Donald Trump pulled out a stunning election victory Tuesday, defeating Hillary Clinton and signaling a radical shift in the country’s direction and even in its conception of itself.
Eight years after the country elected its first African-American president, it was unable to shatter another barrier. It has also taken a giant risk, giving the power of the chief executive and commander in chief to a political neophyte. Nevertheless, there is a job to do. Trump will have his hands full, and in a way none of his predecessors had.
Beginning in the Bill Clinton administration, continuing through that of George W. Bush and gaining destructive power during the Obama years, America has turned its back on the essential idea that what we have in common is more important than what divides us. Trump will either overcome this new nihilism (that he exploited, in a country that likes to think of itself as exceptional) or be consumed by it, with unknown but potentially severe consequences to the nation.
And that’s just the price of admission. Without restoring some semblance of good will and, critically, an ability to compromise and to distinguish between policy disagreements and personal disdain, the new president will find it somewhere between difficult and impossible to govern. And governing, of course, is the point of an election, not the signal to pursue political “enemies,” but to deal with important issues in a way that respects voters and the Constitution.
An early test could come at the Supreme Court, which needs a new justice to succeed the late Antonin Scalia. How smoothly will that process proceed? With the Senate still in Republican hands, Democrats will be able to block appointments through the filibuster.
And what about presidential appointments to important posts? Western New York needs a new U.S. attorney to succeed the recently retired William J. Hochul Jr. How smoothly will that happen? What about the Affordable Care Act, which Trump has vowed to kill? Whatever its defects, it has helped millions of families.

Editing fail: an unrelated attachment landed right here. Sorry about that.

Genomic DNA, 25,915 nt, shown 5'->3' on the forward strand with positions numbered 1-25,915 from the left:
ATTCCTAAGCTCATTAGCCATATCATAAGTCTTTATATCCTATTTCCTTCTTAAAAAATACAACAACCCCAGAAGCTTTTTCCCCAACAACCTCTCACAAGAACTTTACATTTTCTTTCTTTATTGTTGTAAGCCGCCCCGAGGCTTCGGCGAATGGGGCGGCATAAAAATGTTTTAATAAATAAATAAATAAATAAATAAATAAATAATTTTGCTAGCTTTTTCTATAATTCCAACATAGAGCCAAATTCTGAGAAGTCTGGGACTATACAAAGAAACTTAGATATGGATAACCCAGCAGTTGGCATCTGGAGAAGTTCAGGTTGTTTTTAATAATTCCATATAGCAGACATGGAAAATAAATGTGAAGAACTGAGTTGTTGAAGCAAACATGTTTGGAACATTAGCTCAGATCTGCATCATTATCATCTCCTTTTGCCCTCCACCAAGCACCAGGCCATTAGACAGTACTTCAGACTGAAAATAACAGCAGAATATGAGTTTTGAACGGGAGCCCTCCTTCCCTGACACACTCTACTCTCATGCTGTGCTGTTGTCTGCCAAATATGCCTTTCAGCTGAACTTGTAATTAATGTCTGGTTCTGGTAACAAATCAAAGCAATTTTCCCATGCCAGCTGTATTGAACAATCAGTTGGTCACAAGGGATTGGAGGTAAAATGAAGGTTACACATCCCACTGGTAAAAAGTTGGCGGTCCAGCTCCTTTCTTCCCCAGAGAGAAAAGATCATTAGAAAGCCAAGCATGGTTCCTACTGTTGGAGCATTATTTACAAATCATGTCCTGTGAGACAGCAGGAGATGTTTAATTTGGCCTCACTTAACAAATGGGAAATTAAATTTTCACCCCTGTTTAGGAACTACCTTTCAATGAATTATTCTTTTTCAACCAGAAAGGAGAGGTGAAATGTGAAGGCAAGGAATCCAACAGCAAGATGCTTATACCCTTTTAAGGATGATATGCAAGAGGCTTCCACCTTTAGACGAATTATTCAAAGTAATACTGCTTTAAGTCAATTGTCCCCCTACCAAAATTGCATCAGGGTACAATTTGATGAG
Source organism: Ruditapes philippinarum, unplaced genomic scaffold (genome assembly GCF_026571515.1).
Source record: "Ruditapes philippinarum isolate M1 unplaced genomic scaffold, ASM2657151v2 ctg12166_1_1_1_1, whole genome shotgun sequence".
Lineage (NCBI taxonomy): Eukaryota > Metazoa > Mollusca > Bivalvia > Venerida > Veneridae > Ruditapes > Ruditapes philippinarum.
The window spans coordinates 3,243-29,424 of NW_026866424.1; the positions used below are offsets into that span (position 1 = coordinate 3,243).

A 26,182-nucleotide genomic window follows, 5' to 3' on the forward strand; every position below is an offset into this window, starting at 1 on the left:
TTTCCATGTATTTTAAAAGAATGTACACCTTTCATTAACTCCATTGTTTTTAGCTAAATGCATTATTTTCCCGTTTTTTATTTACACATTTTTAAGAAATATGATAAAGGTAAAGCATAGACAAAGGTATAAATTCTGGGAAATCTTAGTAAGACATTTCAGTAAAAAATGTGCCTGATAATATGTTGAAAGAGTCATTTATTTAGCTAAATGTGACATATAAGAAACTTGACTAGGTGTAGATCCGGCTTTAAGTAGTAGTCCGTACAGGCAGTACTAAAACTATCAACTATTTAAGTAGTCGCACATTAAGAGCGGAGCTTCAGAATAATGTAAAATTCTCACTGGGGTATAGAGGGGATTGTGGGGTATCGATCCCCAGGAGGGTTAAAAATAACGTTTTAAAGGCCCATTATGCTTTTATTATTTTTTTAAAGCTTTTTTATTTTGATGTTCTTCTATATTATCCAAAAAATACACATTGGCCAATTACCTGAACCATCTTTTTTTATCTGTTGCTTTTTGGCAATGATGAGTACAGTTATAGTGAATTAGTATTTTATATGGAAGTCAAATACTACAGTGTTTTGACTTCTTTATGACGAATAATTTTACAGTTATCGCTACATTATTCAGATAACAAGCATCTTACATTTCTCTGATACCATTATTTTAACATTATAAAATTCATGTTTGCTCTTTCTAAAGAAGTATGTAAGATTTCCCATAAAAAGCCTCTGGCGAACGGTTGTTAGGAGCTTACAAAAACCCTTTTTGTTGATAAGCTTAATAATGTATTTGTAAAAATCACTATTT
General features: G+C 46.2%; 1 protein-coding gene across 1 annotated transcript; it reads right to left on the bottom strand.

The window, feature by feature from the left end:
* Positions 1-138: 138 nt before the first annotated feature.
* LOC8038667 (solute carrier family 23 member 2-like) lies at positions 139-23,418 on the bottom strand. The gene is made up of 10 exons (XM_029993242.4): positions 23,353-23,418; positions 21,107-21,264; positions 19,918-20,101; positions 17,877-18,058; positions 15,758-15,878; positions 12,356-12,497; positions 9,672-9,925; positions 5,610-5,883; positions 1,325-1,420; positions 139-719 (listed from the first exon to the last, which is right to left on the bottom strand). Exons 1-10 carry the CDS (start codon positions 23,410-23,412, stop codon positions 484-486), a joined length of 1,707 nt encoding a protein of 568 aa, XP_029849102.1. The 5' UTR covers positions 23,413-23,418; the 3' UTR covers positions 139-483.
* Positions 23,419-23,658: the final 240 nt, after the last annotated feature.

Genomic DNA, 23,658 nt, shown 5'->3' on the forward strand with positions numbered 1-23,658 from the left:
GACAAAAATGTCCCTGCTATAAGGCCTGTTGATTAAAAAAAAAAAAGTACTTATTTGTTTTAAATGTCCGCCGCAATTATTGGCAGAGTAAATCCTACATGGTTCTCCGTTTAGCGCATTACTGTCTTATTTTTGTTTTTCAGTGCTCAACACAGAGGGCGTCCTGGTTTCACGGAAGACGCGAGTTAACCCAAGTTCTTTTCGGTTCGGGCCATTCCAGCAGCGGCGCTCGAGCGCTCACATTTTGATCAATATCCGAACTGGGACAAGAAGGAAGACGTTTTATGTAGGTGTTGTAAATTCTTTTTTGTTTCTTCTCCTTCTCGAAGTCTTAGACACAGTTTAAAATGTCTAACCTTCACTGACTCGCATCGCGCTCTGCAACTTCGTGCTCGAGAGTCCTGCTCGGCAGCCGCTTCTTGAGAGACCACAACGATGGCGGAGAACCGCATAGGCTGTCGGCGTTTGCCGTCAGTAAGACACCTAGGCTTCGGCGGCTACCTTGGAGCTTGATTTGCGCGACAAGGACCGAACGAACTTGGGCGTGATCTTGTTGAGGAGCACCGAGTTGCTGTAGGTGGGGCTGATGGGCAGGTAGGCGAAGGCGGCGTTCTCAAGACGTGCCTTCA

Optimism would be hard to come by under any circumstances, but given Trump’s history and personality, any legislative progress is likely to be arduous. Like Clinton, he finished the campaign dragging historically high negative ratings and the outright hostility of many Americans, including members of Congress from both parties. That doesn’t augur well for accomplishment.
Yet, the issues won’t go away. The question of jobs will remain prominent, inextricably linked to the larger challenges posed by a changing economy – one of the issues that gave Trump traction. The environment will remain an issue. So will income equality, terrorism, foreign relations and a host of other knotty, sometimes intractable, matters.
Dealing with them will require enforced good will by all parties: Trump, Congress and the voters who put them there. It means debating our choices, honestly and passionately, but tuning out the shrill voices that falsely insist compromise is the legislative equivalent of treason. It’s not. Congress was created as a means for compromise, not as an automatic obstacle to it.
But Trump has shown no interest in seeking compromise or promoting good will. Indeed, his campaign often devolved into insulting people who don’t look like him. The best chance he has for any kind of success is by surrounding himself with able and respected advisers, including Cabinet members, who know more than he does. Even then, he would have to be willing to accept their counsel. That seems unlikely, given Trump’s high opinion of his abilities.
Regardless, the election season has now come to an end. At this point, it’s time to get on with governing a large, diverse and divided nation. It won’t be easy, but it’s the task on which Trump and all of today’s winners should be judged. That work begins with the acceptance of the outcome by those who lost.